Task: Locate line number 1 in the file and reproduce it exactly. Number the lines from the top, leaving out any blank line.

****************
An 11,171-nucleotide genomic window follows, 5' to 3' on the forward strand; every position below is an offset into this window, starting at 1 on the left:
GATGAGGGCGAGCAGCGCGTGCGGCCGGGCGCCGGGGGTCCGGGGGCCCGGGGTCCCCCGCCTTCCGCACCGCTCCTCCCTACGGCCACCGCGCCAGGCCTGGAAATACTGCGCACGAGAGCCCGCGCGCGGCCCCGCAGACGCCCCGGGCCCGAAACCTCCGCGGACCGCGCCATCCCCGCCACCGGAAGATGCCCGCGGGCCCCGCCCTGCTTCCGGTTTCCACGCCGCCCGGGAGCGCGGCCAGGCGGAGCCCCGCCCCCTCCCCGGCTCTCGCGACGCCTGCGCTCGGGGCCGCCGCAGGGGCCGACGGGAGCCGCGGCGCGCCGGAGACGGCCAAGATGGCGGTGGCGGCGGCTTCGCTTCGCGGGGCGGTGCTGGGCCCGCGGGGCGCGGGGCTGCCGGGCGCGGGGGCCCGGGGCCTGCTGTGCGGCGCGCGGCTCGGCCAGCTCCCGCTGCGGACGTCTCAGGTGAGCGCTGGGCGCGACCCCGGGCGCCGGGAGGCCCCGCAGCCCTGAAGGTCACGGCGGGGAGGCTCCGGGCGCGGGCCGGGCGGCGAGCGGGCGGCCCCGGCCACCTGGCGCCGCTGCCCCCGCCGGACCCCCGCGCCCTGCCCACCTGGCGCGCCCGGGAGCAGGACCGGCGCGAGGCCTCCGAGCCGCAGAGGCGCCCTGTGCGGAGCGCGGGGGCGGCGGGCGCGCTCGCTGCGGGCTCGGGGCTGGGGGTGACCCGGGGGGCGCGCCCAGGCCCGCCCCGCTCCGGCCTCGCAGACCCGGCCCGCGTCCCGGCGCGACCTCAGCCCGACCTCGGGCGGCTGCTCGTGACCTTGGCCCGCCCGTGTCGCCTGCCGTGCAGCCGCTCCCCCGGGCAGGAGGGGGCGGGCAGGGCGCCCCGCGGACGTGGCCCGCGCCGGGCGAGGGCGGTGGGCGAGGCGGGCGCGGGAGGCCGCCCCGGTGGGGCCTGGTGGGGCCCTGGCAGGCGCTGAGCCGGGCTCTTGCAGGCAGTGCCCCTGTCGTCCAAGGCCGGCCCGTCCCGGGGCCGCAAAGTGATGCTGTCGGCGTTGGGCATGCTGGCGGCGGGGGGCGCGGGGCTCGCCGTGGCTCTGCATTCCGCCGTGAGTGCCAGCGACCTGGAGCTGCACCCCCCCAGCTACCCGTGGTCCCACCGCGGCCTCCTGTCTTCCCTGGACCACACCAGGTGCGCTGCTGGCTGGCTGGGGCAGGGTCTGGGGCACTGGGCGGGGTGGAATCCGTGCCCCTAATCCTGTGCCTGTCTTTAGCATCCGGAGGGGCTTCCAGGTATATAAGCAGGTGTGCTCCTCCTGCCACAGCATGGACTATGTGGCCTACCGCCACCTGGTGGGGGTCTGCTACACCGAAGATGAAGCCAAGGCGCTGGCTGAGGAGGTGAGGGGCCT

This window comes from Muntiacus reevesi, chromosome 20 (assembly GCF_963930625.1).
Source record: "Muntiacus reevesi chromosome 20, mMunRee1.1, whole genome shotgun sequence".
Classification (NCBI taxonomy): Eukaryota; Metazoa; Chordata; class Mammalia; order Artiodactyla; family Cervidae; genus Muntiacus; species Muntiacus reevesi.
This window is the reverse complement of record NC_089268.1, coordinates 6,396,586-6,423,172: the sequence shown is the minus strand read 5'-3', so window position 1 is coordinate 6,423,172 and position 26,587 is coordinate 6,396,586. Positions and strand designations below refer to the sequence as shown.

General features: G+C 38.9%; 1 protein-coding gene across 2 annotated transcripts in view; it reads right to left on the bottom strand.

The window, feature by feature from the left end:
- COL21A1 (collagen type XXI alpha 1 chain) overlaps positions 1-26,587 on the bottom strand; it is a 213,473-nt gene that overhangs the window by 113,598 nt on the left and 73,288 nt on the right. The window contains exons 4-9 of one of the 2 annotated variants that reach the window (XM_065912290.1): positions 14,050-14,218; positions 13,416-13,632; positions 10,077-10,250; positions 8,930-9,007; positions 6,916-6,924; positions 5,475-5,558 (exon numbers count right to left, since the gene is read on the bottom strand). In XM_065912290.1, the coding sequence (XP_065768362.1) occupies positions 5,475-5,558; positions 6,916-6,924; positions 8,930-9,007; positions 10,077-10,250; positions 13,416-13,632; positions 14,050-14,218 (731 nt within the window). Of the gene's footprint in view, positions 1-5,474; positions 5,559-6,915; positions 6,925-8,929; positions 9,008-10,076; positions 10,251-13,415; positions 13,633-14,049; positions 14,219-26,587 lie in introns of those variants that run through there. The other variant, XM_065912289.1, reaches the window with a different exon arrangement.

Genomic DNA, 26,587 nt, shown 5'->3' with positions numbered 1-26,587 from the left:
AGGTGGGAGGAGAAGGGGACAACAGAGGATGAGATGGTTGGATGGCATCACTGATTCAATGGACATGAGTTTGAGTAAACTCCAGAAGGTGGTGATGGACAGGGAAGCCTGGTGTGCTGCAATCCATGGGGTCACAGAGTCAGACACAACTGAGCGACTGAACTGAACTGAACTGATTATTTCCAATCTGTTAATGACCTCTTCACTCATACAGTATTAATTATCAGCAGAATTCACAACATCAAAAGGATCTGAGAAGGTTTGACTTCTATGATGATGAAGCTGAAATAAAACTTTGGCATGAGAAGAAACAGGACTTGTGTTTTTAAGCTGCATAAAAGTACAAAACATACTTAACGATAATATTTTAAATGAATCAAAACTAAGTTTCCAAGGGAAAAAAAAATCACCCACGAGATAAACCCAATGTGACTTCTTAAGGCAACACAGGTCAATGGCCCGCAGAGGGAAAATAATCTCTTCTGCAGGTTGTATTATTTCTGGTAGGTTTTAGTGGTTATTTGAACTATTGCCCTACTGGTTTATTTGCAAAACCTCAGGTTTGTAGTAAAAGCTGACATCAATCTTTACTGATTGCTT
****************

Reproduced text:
An 11,171-nucleotide genomic window follows, 5' to 3' on the forward strand; every position below is an offset into this window, starting at 1 on the left: